Chapter 10

Kyle folded the blank piece of paper one last time, then laid it flat to smooth the edges. He grasped the bottom and aimed toward the open glass door that led into the hallway, then he let the paper airplane go. It soared toward the ceiling, looped around once, took a nosedive for the floor and crash-landed about a yard from the trash can.

Travis came in the from his office and stared at the crumpled plane. He glanced at the paper, then his brother and grinned. “Woman trouble. Who is she?”

Kyle didn’t bother answering. He wasn’t in the mood to be harassed with well-meaning advice. He rubbed his hand over his chin and tried to stay awake. He told himself his sleeplessness the night before had more to do with switching from graveyard to days than it did with Sandy, but he knew he was lying.

“Your silence means you don’t want to talk about her.” Travis sat on the corner of Kyle’s desk. “Excuse me for mentioning it, little brother, but you look awful.”

“Good. I feel awful.”

“Is it Sandy?”

Kyle glanced up into eyes that were the same dark brown as his own. All four Haynes brothers had dark hair and eyes. He was the tallest; Travis was an inch shorter. They were most alike in looks. He, Travis and Craig were most alike in temperament, with Jordan being the moody one in the group. But they all had one thing in common-a history of failed relationships. At least Travis had managed to make his second marriage work.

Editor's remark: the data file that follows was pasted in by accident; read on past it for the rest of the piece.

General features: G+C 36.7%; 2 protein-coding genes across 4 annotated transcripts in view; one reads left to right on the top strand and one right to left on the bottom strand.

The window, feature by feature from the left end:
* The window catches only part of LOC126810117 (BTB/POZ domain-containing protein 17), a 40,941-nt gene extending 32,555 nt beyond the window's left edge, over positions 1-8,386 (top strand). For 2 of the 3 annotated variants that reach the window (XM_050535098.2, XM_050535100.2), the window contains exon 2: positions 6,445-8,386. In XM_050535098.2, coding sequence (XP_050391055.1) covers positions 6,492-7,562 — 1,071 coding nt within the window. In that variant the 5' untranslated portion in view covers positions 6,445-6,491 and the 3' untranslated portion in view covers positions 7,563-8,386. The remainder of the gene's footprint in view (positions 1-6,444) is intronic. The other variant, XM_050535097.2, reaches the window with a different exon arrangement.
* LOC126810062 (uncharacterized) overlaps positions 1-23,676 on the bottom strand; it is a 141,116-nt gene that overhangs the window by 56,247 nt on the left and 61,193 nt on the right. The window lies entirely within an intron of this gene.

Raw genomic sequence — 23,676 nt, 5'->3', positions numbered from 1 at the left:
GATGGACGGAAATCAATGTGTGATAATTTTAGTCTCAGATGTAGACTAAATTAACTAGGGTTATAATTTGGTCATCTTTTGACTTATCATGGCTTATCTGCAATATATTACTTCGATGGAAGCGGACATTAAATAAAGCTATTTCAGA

“Maybe,” he admitted.

“That’s a yes.” Travis leaned toward him. “What’s the problem?”

“She hates me.”

“Is that all?”

“Thanks for the sympathy.” He wondered if he should just ignore the whole damn thing. That’s what Sandy wanted. She thought everything that had happened with Blake was his fault. She’d been quick to judge and had refused to listen to his explanations. He shouldn’t try to change her opinion. Only it wasn’t that easy. He didn’t want her to be mad at him.

“So what did you do?” he asked Travis.

“About?”

“Elizabeth.” Kyle leaned back in his chair and rested his heels on the corner of the desk. “How did you know she was the right one? How did you know it would be different from Julie?”

Travis’s first marriage had ended in divorce. He’d moped around for a year or so, then had started dating again. It had seemed that the Haynes curse was hard at work, until Travis had met Elizabeth.

Travis studied him for a long time. “It’s that serious?” he asked.